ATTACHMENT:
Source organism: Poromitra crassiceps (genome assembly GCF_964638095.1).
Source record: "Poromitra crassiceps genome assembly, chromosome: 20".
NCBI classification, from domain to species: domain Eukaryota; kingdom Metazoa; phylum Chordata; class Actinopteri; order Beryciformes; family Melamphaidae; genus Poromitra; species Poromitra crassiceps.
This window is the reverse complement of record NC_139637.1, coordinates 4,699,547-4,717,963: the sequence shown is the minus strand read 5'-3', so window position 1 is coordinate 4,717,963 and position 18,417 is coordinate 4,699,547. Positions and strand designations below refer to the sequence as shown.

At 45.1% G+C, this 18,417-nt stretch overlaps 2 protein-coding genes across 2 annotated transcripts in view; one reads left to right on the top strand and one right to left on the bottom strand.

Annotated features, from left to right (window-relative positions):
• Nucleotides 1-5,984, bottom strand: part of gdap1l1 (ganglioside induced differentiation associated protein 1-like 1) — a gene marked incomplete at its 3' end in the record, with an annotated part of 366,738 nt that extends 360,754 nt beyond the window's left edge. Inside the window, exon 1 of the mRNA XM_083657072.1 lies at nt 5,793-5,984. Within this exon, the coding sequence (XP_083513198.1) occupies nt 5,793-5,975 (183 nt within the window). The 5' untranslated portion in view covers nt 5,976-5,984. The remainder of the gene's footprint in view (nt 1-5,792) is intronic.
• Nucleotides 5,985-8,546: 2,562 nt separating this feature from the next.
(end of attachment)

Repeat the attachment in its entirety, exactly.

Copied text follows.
Source organism: Poromitra crassiceps (genome assembly GCF_964638095.1).
Source record: "Poromitra crassiceps genome assembly, chromosome: 20".
NCBI classification, from domain to species: domain Eukaryota; kingdom Metazoa; phylum Chordata; class Actinopteri; order Beryciformes; family Melamphaidae; genus Poromitra; species Poromitra crassiceps.
This window is the reverse complement of record NC_139637.1, coordinates 4,699,547-4,717,963: the sequence shown is the minus strand read 5'-3', so window position 1 is coordinate 4,717,963 and position 18,417 is coordinate 4,699,547. Positions and strand designations below refer to the sequence as shown.

At 45.1% G+C, this 18,417-nt stretch overlaps 2 protein-coding genes across 2 annotated transcripts in view; one reads left to right on the top strand and one right to left on the bottom strand.

Annotated features, from left to right (window-relative positions):
• Nucleotides 1-5,984, bottom strand: part of gdap1l1 (ganglioside induced differentiation associated protein 1-like 1) — a gene marked incomplete at its 3' end in the record, with an annotated part of 366,738 nt that extends 360,754 nt beyond the window's left edge. Inside the window, exon 1 of the mRNA XM_083657072.1 lies at nt 5,793-5,984. Within this exon, the coding sequence (XP_083513198.1) occupies nt 5,793-5,975 (183 nt within the window). The 5' untranslated portion in view covers nt 5,976-5,984. The remainder of the gene's footprint in view (nt 1-5,792) is intronic.
• Nucleotides 5,985-8,546: 2,562 nt separating this feature from the next.